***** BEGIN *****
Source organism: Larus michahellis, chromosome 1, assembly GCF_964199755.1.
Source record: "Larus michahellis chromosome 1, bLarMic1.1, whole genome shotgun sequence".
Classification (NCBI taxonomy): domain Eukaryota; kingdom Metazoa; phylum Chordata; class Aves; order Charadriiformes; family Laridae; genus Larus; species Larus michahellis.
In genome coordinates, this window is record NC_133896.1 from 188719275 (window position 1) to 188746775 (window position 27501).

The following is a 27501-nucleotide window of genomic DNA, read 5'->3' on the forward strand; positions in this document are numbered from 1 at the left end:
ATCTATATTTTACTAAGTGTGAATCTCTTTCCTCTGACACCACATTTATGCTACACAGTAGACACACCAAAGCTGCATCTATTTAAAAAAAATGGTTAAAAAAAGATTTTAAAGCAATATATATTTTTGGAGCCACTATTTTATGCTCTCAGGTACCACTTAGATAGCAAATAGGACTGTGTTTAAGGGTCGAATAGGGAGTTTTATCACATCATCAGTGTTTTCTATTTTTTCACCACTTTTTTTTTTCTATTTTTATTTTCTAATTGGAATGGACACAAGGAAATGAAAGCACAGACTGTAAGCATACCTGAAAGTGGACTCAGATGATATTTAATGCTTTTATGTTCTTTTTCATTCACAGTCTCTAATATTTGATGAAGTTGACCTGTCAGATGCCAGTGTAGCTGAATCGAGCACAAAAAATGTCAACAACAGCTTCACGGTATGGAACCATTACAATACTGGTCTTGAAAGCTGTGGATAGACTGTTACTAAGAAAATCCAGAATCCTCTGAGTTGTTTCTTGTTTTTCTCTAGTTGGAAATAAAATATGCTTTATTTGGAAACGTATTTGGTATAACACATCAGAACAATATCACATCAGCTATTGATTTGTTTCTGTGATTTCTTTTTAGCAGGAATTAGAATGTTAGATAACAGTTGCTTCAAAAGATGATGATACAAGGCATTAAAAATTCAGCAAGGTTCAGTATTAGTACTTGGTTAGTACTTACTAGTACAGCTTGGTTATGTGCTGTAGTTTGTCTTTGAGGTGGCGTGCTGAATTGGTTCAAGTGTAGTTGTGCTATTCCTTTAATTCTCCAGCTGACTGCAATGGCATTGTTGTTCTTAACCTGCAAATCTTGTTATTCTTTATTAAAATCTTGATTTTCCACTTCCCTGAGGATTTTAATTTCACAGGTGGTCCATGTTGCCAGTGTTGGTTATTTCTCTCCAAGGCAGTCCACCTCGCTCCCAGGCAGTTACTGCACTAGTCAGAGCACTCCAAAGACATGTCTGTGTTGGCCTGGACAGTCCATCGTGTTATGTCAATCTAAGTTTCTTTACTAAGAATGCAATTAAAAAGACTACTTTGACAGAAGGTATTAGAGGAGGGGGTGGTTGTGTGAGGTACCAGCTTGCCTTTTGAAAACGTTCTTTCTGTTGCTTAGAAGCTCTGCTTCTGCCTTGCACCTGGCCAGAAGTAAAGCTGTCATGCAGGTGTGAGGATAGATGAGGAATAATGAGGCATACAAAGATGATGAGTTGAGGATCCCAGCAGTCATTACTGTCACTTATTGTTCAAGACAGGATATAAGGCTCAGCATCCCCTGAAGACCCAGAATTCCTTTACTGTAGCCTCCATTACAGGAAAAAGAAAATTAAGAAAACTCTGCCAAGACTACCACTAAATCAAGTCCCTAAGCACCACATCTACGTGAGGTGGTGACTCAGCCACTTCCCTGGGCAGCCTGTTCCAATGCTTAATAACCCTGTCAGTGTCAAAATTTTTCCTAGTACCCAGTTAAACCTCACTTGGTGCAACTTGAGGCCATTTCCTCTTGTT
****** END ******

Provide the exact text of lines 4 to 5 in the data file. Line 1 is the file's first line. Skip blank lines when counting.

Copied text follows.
In genome coordinates, this window is record NC_133896.1 from 188719275 (window position 1) to 188746775 (window position 27501).

The following is a 27501-nucleotide window of genomic DNA, read 5'->3' on the forward strand; positions in this document are numbered from 1 at the left end: